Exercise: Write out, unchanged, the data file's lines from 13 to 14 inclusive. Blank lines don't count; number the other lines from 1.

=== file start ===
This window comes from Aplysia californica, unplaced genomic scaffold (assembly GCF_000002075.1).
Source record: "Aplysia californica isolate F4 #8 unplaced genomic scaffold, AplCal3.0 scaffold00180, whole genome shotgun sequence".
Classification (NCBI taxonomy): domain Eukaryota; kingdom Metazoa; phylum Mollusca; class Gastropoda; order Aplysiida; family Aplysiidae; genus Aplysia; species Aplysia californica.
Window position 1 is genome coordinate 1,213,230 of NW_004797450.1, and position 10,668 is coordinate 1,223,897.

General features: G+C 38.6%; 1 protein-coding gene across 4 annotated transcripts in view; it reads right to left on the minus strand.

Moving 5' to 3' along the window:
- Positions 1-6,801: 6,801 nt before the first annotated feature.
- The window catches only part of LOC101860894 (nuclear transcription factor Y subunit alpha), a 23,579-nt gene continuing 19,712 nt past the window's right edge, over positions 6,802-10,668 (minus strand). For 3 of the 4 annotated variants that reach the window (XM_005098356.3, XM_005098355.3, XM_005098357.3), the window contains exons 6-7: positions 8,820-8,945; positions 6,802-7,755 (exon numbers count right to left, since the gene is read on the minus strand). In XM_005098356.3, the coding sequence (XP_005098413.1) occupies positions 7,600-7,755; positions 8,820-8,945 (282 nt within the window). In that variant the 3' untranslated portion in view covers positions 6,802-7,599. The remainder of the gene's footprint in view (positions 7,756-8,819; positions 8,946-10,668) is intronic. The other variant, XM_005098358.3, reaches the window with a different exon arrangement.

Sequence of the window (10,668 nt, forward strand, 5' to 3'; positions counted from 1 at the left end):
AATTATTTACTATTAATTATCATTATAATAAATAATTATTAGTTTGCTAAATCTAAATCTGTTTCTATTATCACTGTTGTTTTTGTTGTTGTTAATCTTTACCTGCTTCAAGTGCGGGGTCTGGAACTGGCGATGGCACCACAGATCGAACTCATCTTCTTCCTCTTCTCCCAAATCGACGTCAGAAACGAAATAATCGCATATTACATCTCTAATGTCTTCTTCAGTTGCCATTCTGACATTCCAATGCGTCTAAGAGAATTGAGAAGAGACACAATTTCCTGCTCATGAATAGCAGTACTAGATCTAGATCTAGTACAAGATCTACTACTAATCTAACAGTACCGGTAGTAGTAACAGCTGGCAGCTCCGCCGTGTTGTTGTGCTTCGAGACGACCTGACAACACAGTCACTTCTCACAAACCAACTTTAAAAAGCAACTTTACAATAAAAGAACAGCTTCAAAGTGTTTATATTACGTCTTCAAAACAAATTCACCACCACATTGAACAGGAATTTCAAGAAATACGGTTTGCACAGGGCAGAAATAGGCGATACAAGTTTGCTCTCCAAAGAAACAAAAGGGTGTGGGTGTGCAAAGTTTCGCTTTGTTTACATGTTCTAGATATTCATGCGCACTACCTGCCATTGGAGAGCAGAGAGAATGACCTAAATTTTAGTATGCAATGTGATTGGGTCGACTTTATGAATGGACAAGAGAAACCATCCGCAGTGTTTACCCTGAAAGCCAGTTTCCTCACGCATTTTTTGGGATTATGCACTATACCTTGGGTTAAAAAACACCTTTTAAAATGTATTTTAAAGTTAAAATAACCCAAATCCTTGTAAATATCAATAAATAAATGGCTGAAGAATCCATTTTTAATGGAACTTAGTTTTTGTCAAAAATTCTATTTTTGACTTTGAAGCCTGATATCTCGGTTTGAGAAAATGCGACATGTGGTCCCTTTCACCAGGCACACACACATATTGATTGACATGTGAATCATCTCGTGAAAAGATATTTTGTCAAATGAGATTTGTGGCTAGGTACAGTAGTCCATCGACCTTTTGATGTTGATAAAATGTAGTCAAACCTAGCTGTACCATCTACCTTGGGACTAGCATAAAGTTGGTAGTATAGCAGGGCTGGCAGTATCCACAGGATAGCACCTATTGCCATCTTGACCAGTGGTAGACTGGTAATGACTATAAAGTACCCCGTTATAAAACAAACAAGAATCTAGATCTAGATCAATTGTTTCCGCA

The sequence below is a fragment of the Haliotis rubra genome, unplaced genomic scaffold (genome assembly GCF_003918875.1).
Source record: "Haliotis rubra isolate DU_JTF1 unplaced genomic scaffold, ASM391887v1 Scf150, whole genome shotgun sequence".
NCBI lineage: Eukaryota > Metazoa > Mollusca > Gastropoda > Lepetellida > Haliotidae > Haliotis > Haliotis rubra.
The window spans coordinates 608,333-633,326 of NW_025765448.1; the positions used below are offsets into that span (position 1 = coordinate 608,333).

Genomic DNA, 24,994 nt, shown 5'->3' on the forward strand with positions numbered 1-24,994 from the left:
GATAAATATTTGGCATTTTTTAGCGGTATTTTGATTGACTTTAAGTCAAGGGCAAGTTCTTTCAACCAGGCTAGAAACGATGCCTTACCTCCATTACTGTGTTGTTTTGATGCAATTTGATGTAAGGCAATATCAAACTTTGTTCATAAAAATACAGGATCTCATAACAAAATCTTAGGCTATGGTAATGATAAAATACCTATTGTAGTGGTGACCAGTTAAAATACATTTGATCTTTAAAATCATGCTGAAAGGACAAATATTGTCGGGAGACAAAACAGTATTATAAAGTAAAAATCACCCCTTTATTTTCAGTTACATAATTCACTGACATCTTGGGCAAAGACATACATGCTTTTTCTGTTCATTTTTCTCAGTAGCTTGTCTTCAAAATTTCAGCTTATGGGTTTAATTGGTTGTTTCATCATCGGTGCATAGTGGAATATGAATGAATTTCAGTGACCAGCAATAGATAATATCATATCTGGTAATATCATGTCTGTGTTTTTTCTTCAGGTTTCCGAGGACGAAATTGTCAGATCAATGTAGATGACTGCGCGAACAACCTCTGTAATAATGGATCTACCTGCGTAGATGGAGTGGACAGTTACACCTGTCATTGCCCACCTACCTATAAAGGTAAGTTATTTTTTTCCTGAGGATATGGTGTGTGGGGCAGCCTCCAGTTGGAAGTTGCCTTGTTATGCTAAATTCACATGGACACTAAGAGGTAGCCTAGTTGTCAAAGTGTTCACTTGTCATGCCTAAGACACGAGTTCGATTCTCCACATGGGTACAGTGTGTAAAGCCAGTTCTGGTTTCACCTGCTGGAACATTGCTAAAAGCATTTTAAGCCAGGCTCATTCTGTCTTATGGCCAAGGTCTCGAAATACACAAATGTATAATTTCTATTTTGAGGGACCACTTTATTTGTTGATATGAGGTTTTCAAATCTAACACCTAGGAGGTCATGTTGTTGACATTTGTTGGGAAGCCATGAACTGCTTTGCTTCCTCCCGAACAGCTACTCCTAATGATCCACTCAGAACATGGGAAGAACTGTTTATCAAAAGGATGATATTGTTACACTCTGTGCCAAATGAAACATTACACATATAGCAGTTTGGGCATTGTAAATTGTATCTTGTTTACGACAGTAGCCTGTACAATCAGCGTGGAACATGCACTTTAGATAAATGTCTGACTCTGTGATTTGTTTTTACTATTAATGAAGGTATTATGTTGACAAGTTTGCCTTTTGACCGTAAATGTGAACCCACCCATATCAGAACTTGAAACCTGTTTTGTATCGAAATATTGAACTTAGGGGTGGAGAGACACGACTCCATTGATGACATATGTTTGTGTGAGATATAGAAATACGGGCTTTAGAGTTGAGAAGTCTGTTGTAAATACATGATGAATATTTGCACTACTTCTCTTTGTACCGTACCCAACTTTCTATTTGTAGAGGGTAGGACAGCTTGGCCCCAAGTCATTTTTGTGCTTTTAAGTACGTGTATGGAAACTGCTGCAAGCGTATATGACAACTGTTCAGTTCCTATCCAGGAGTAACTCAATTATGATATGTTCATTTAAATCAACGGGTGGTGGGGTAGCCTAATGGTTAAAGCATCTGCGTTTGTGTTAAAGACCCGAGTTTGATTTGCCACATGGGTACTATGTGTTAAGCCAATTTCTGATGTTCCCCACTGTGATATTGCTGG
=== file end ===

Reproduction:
NCBI lineage: Eukaryota > Metazoa > Mollusca > Gastropoda > Lepetellida > Haliotidae > Haliotis > Haliotis rubra.
The window spans coordinates 608,333-633,326 of NW_025765448.1; the positions used below are offsets into that span (position 1 = coordinate 608,333).